Two big stars in the COVID-19 saga were QR codes and 5G. Once on their way out, QR codes have been brought back with a vengeance, thanks to the pandemic. Now, it’s safe to say that most people know their way around near field technology.
What could this mean for fundraising? Near Field Creative emerged in the market long before COVID-19 offering QR codes linking to donation landing pages that can go on t-shirts, lanyards and even *cue collective aww* guide dog vests. Essentially, it’s a contactless, cashless donation mechanism – perfect for a world reeling from a global pandemic. People not only expect to scan those funny, square boxes but do so without instruction nor question. We predict this increase in usage outside of the sector will only be a good thing.
It wasn’t just QR codes, but mobile phone usage, gaming and fast, reliable internet that took precedence in 2020. With more time at home with not much else to do, the world took to video games. The wholesome world of Animal Crossing provided some much-needed escapism, and the new PlayStation 5 sold out in Australia within minutes.
The 2020 Global Giving Trends Report released at the end of last year reveal donor enthusiasm and appetite for mobile-based apps that allow gamified fundraising and donating. Fundraisers take note, after last year, donors will be busy levelling up and searching for Easter eggs.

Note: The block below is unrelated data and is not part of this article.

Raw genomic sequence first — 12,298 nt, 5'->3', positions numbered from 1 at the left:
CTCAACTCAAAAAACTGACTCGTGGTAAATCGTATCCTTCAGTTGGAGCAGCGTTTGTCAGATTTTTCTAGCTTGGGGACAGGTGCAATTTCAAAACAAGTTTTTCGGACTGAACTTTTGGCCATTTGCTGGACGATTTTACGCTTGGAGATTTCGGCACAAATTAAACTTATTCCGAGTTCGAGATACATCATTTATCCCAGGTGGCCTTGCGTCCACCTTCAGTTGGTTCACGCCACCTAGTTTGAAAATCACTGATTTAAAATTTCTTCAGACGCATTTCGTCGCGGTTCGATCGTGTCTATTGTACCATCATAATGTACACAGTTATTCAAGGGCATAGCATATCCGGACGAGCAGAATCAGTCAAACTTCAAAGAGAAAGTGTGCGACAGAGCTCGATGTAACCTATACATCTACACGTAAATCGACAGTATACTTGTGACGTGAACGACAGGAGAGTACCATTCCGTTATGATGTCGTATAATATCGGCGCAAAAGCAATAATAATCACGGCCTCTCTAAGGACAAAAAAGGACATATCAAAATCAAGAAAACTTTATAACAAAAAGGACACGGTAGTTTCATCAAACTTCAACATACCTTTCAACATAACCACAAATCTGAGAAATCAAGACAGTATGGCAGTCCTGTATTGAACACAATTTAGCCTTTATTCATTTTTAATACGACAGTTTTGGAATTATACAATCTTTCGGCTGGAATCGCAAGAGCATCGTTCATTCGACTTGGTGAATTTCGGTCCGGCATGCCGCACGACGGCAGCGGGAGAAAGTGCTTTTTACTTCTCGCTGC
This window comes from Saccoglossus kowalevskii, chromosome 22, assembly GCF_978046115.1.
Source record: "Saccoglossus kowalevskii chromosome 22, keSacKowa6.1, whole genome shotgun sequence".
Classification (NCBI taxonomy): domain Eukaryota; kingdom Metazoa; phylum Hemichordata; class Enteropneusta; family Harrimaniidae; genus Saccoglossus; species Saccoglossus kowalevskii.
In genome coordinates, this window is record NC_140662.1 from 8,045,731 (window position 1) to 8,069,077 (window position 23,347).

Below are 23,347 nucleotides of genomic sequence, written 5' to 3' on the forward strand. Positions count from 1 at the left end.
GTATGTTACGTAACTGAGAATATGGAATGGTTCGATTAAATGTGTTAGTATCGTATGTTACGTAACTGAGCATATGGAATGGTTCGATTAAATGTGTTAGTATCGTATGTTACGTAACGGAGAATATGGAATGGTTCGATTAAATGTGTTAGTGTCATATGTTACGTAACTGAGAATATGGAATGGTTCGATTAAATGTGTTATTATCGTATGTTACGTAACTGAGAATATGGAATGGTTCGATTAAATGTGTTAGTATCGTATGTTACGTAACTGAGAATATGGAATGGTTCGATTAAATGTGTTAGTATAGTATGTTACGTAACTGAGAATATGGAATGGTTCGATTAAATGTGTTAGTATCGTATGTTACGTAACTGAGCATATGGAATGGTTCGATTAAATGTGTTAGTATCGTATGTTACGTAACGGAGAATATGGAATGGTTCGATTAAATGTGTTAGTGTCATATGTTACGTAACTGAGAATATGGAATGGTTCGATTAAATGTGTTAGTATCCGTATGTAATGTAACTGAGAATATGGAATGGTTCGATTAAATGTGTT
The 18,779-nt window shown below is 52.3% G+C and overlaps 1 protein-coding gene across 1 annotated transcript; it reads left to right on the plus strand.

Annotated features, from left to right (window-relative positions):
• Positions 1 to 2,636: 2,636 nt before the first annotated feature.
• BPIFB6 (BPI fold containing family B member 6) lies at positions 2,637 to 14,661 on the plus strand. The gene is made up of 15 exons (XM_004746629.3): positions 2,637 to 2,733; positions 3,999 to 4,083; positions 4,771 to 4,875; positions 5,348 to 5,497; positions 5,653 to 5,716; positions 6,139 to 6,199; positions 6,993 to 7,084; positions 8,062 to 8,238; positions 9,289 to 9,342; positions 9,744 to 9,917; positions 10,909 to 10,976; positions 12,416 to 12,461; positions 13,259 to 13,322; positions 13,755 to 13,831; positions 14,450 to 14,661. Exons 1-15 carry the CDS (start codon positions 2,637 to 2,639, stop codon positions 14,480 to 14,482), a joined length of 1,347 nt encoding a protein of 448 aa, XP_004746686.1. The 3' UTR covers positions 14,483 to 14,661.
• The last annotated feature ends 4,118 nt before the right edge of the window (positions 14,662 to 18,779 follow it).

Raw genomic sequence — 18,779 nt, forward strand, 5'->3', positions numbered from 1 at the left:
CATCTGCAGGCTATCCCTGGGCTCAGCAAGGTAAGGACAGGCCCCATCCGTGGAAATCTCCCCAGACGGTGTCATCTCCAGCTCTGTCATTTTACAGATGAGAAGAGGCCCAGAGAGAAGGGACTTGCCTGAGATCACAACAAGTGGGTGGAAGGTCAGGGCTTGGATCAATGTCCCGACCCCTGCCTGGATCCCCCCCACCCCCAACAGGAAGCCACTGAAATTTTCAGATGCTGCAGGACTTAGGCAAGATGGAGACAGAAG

Community centricity over donor centricity
With racial and political unrest across the world, and even in our own backyard, there is a movement towards community centred fundraising, pulling away from the sector commandment of donor centricity. Community centred fundraising focuses holistically on the sector as a cornerstone of society, rather than a series of transactions or individual relationships.
Grounded in equity and social justice, it aims to champion fundraising principles that build power and voices of communities of colour. It also works towards unifying the sector as whole with all organisations working together for greater social impact. This could mean declining funding and allowing it to go to other organisations, valuing smaller gifts the same as major gifts, and understanding that donor expectations perpetuated by larger organisations can ultimately inhibit smaller – but just as important – organisations.
Community centric fundraising believes current practices can perpetuate a saviour complex, while ignoring the needs of marginalised communities by putting the donors’ needs above the needs of beneficiaries.